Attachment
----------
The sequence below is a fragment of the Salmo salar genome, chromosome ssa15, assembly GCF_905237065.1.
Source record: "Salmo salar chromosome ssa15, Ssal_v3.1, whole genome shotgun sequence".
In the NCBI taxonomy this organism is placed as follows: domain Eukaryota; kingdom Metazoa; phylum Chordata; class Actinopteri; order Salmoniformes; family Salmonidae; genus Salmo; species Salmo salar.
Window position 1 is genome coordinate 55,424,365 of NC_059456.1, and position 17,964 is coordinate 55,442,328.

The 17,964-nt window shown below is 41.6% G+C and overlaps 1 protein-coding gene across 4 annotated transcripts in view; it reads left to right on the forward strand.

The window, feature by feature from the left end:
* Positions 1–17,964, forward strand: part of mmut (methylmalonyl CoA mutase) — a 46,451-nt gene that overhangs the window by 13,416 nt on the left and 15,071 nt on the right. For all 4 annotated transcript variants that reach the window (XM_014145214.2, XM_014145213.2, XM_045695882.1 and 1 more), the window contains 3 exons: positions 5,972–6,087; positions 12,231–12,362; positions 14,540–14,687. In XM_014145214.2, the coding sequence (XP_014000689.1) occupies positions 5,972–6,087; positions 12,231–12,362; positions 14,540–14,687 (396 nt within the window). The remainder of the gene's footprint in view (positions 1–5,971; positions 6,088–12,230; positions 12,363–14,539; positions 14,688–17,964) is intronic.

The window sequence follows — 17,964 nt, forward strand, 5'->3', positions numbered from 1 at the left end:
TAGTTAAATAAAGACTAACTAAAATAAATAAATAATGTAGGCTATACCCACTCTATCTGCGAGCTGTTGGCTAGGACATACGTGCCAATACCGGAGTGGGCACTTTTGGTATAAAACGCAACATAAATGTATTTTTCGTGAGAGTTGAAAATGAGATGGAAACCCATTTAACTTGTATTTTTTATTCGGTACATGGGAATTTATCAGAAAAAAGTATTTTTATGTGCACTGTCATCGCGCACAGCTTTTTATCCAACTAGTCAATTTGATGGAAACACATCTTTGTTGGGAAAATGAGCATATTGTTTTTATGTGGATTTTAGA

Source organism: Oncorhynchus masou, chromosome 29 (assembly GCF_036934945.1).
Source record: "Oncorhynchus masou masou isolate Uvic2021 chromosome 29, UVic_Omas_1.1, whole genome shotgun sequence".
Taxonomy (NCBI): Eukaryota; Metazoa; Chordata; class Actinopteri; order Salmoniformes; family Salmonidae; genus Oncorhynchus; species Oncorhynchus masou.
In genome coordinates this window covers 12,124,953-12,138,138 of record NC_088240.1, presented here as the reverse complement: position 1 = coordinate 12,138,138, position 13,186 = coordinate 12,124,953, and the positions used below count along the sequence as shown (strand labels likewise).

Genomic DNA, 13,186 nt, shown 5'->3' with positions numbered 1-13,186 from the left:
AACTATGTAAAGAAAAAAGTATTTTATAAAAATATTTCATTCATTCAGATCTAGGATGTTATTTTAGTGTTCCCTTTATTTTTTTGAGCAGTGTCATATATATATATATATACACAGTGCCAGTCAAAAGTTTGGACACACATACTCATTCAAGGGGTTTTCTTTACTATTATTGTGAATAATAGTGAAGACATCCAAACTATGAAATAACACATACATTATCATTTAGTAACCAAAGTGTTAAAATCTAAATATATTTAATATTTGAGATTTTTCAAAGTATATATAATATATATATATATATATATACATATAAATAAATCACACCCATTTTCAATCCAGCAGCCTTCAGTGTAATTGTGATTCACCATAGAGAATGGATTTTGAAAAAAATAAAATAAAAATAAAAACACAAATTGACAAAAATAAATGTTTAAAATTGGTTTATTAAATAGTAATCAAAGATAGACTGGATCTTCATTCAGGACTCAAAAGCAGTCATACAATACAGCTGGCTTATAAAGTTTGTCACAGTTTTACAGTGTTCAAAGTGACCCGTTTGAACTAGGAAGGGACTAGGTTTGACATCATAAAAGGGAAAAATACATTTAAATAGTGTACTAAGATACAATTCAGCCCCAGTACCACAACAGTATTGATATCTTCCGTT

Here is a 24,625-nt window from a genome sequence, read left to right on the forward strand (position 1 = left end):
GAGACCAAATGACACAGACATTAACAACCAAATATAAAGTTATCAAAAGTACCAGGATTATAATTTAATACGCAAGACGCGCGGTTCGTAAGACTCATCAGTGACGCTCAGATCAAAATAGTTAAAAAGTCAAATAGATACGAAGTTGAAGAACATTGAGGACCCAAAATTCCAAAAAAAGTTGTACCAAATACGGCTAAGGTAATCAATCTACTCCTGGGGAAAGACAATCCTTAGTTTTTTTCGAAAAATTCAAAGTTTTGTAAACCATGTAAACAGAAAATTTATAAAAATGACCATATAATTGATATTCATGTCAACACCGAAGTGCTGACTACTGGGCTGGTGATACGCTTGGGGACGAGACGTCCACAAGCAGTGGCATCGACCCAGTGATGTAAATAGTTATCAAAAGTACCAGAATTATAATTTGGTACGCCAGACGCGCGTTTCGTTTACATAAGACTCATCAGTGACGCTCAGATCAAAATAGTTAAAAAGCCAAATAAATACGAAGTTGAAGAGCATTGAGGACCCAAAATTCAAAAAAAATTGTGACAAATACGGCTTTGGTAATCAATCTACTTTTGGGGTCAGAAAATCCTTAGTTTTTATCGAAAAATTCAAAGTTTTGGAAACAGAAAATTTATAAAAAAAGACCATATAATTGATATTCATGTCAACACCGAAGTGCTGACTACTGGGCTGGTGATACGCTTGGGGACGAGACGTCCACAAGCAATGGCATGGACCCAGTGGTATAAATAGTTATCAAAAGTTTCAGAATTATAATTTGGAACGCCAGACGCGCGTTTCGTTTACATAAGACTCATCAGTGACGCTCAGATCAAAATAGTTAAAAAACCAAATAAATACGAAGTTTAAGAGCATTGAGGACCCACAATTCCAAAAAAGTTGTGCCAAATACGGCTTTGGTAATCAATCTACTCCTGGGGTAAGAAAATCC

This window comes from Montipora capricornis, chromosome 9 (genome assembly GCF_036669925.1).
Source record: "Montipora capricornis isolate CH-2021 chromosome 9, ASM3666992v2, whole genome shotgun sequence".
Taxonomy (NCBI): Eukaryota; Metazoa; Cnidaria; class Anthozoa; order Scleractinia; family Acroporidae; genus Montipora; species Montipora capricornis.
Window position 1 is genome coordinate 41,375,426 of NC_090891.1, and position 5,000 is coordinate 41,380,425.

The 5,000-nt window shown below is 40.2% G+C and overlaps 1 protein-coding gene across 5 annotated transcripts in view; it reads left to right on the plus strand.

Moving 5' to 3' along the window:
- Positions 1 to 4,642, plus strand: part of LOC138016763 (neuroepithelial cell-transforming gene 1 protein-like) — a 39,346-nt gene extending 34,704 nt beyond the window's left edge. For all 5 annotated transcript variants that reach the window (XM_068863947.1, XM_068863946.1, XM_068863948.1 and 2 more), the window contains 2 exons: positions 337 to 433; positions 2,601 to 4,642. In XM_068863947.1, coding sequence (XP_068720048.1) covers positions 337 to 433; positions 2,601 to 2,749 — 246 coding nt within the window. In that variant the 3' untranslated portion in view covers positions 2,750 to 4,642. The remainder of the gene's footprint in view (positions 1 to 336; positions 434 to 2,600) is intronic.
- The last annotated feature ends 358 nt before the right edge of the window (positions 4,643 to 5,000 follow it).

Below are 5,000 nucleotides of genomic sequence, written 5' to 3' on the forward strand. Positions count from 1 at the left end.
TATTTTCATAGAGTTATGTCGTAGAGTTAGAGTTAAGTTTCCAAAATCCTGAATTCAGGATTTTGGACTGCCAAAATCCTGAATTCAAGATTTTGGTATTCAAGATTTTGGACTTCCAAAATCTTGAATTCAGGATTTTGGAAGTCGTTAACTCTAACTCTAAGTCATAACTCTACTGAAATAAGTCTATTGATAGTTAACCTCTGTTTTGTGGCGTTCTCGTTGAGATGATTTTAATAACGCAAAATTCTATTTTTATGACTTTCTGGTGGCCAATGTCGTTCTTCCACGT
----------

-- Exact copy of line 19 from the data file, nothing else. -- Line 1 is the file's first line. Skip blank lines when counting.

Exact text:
Source record: "Montipora capricornis isolate CH-2021 chromosome 9, ASM3666992v2, whole genome shotgun sequence".